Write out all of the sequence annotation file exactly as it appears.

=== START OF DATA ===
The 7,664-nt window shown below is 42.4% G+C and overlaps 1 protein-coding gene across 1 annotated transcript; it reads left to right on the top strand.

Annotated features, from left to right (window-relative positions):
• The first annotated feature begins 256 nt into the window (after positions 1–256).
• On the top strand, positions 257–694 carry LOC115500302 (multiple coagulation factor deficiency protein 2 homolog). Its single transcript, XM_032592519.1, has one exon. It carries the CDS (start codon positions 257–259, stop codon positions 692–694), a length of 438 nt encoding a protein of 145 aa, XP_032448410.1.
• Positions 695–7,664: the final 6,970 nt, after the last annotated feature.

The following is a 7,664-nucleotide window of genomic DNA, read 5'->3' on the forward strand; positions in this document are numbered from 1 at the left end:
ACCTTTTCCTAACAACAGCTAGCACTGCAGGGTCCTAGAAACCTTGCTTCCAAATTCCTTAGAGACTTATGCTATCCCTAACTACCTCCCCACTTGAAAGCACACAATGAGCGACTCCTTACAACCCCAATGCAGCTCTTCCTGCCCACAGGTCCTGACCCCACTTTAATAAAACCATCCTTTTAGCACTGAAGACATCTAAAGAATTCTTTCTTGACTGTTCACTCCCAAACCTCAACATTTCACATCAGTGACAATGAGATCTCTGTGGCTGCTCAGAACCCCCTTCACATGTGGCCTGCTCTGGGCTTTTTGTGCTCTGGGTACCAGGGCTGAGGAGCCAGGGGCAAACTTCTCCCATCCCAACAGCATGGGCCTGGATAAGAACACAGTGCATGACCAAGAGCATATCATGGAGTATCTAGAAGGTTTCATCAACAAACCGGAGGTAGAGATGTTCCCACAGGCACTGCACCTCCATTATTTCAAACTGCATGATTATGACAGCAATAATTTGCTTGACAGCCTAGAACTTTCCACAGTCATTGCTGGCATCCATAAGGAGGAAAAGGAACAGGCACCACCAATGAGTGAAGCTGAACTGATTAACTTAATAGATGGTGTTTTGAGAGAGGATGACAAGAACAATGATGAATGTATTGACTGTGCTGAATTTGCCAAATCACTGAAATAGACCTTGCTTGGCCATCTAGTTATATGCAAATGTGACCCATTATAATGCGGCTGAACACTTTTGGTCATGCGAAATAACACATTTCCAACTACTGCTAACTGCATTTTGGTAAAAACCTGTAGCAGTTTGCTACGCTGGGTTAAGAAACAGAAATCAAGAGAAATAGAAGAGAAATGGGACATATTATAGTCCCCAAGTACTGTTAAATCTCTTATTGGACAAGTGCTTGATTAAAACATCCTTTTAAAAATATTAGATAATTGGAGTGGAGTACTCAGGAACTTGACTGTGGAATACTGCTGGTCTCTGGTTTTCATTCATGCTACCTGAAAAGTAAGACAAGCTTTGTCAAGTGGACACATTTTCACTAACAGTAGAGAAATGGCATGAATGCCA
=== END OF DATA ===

The 7,664-nt window shown below is 42.4% G+C and overlaps 1 protein-coding gene across 1 annotated transcript; it reads left to right on the top strand.

Annotated features, from left to right (window-relative positions):
• The first annotated feature begins 256 nt into the window (after positions 1–256).
• On the top strand, positions 257–694 carry LOC115500302 (multiple coagulation factor deficiency protein 2 homolog). Its single transcript, XM_032592519.1, has one exon. It carries the CDS (start codon positions 257–259, stop codon positions 692–694), a length of 438 nt encoding a protein of 145 aa, XP_032448410.1.
• Positions 695–7,664: the final 6,970 nt, after the last annotated feature.

The following is a 7,664-nucleotide window of genomic DNA, read 5'->3' on the forward strand; positions in this document are numbered from 1 at the left end:
ACCTTTTCCTAACAACAGCTAGCACTGCAGGGTCCTAGAAACCTTGCTTCCAAATTCCTTAGAGACTTATGCTATCCCTAACTACCTCCCCACTTGAAAGCACACAATGAGCGACTCCTTACAACCCCAATGCAGCTCTTCCTGCCCACAGGTCCTGACCCCACTTTAATAAAACCATCCTTTTAGCACTGAAGACATCTAAAGAATTCTTTCTTGACTGTTCACTCCCAAACCTCAACATTTCACATCAGTGACAATGAGATCTCTGTGGCTGCTCAGAACCCCCTTCACATGTGGCCTGCTCTGGGCTTTTTGTGCTCTGGGTACCAGGGCTGAGGAGCCAGGGGCAAACTTCTCCCATCCCAACAGCATGGGCCTGGATAAGAACACAGTGCATGACCAAGAGCATATCATGGAGTATCTAGAAGGTTTCATCAACAAACCGGAGGTAGAGATGTTCCCACAGGCACTGCACCTCCATTATTTCAAACTGCATGATTATGACAGCAATAATTTGCTTGACAGCCTAGAACTTTCCACAGTCATTGCTGGCATCCATAAGGAGGAAAAGGAACAGGCACCACCAATGAGTGAAGCTGAACTGATTAACTTAATAGATGGTGTTTTGAGAGAGGATGACAAGAACAATGATGAATGTATTGACTGTGCTGAATTTGCCAAATCACTGAAATAGACCTTGCTTGGCCATCTAGTTATATGCAAATGTGACCCATTATAATGCGGCTGAACACTTTTGGTCATGCGAAATAACACATTTCCAACTACTGCTAACTGCATTTTGGTAAAAACCTGTAGCAGTTTGCTACGCTGGGTTAAGAAACAGAAATCAAGAGAAATAGAAGAGAAATGGGACATATTATAGTCCCCAAGTACTGTTAAATCTCTTATTGGACAAGTGCTTGATTAAAACATCCTTTTAAAAATATTAGATAATTGGAGTGGAGTACTCAGGAACTTGACTGTGGAATACTGCTGGTCTCTGGTTTTCATTCATGCTACCTGAAAAGTAAGACAAGCTTTGTCAAGTGGACACATTTTCACTAACAGTAGAGAAATGGCATGAATGCCA